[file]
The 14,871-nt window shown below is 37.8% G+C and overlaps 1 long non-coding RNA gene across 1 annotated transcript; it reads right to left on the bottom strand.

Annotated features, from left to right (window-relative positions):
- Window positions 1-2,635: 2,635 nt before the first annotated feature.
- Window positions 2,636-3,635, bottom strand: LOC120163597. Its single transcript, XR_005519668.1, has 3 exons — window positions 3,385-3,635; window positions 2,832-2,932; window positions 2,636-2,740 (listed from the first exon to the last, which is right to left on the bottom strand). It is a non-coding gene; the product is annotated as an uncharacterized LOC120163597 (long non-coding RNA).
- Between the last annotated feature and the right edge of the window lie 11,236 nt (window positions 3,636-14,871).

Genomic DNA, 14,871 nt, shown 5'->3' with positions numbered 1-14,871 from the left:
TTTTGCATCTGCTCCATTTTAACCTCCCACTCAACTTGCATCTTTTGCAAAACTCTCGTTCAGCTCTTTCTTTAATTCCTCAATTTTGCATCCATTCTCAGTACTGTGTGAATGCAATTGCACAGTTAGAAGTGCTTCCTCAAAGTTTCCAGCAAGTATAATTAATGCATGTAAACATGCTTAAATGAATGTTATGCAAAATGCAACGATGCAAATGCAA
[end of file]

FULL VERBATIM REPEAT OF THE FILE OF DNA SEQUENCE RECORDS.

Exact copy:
The 14,871-nt window shown below is 37.8% G+C and overlaps 1 long non-coding RNA gene across 1 annotated transcript; it reads right to left on the bottom strand.

Annotated features, from left to right (window-relative positions):
- Window positions 1-2,635: 2,635 nt before the first annotated feature.
- Window positions 2,636-3,635, bottom strand: LOC120163597. Its single transcript, XR_005519668.1, has 3 exons — window positions 3,385-3,635; window positions 2,832-2,932; window positions 2,636-2,740 (listed from the first exon to the last, which is right to left on the bottom strand). It is a non-coding gene; the product is annotated as an uncharacterized LOC120163597 (long non-coding RNA).
- Between the last annotated feature and the right edge of the window lie 11,236 nt (window positions 3,636-14,871).

Genomic DNA, 14,871 nt, shown 5'->3' with positions numbered 1-14,871 from the left:
TTTTGCATCTGCTCCATTTTAACCTCCCACTCAACTTGCATCTTTTGCAAAACTCTCGTTCAGCTCTTTCTTTAATTCCTCAATTTTGCATCCATTCTCAGTACTGTGTGAATGCAATTGCACAGTTAGAAGTGCTTCCTCAAAGTTTCCAGCAAGTATAATTAATGCATGTAAACATGCTTAAATGAATGTTATGCAAAATGCAACGATGCAAATGCAA